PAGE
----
The SBSCs are based in six main locations – Glasgow in the UK, Krakow in Poland, Kuala Lumpur in Malaysia, Chennai in India and Manila in the Philippines, and Cape Town in South Africa. The majority of finance operations people are based in Chennai and Manila. Finance operations covers a wide range of activities, from transactional processes such as accounts payable and receivable, through reporting processes and data management up to management‑information services.
‘We are continually improving the quality, effectiveness and efficiency of our operations to what we call world-class finance. To do this we need the right people with the right skills working in our centres,’ says Marieke ten Houte de Lange, Shell’s Human Resources manager for finance operations.
In terms of career progression, ten Houte de Lange’s colleague, Karthik Selvaraj, based in Chennai, India, says: ‘The centres offer a variety of roles, starting from transactional activities to high-end work, therefore you could start working in accounts payable and then progress higher up the value chain, for instance into management reporting activities. ‘There is a complete learning and development programme for finance staff, which includes on-the-job training and lateral moves from one process area to another.’
Staff are encouraged to take internationally recognised qualifications, such as those offered by ACCA and the Chartered Institute of Management Accountants (CIMA) - such qualifications can help them to move up the value chain.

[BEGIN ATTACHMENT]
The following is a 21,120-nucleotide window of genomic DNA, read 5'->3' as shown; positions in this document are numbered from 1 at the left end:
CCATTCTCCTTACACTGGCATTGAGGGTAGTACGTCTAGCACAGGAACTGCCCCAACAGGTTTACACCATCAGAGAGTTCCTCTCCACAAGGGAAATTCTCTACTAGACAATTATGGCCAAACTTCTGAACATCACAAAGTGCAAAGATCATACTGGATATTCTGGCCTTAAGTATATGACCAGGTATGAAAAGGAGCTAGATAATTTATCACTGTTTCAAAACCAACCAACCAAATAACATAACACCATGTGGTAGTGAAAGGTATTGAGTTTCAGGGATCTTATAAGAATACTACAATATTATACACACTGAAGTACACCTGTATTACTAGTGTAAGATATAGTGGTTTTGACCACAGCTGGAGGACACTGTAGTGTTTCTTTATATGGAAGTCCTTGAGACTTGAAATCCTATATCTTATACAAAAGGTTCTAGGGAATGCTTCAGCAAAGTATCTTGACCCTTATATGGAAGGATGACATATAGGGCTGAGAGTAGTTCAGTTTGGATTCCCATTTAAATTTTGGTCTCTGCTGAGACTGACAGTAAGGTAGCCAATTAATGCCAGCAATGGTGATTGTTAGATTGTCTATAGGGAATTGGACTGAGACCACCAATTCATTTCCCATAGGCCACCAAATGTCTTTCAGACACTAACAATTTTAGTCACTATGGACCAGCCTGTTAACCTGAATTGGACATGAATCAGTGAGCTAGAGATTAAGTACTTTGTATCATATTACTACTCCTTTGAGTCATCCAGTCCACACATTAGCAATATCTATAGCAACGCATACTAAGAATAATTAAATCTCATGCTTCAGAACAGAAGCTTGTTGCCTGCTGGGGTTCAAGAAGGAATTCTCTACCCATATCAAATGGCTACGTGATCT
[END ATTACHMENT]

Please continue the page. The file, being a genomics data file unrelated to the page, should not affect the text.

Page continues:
Ten Houte de Lange acknowledges that while they operate in an environment that has a high turnover of staff, she believes that the turnover of staff in the SBSC compares favourably with that in outsourced operations. To ensure that top talent is retained and good retention rates are achieved, structured talent development, progression opportunities, monetary and non-monetary remuneration, learning opportunities and professional accreditation and development, are in place.
‘We have developed competency profiles for roles in finance operations,’ says ten Houte de Lange. ‘All staff have the opportunity, together with their line managers, to review where they are in terms of their competency assessment. This contains both financial professional qualifications as well as leadership and personal business competencies. There is a finance operations learning curriculum, with both face-to-face courses and virtual programmes to enable finance operations staff to develop themselves.’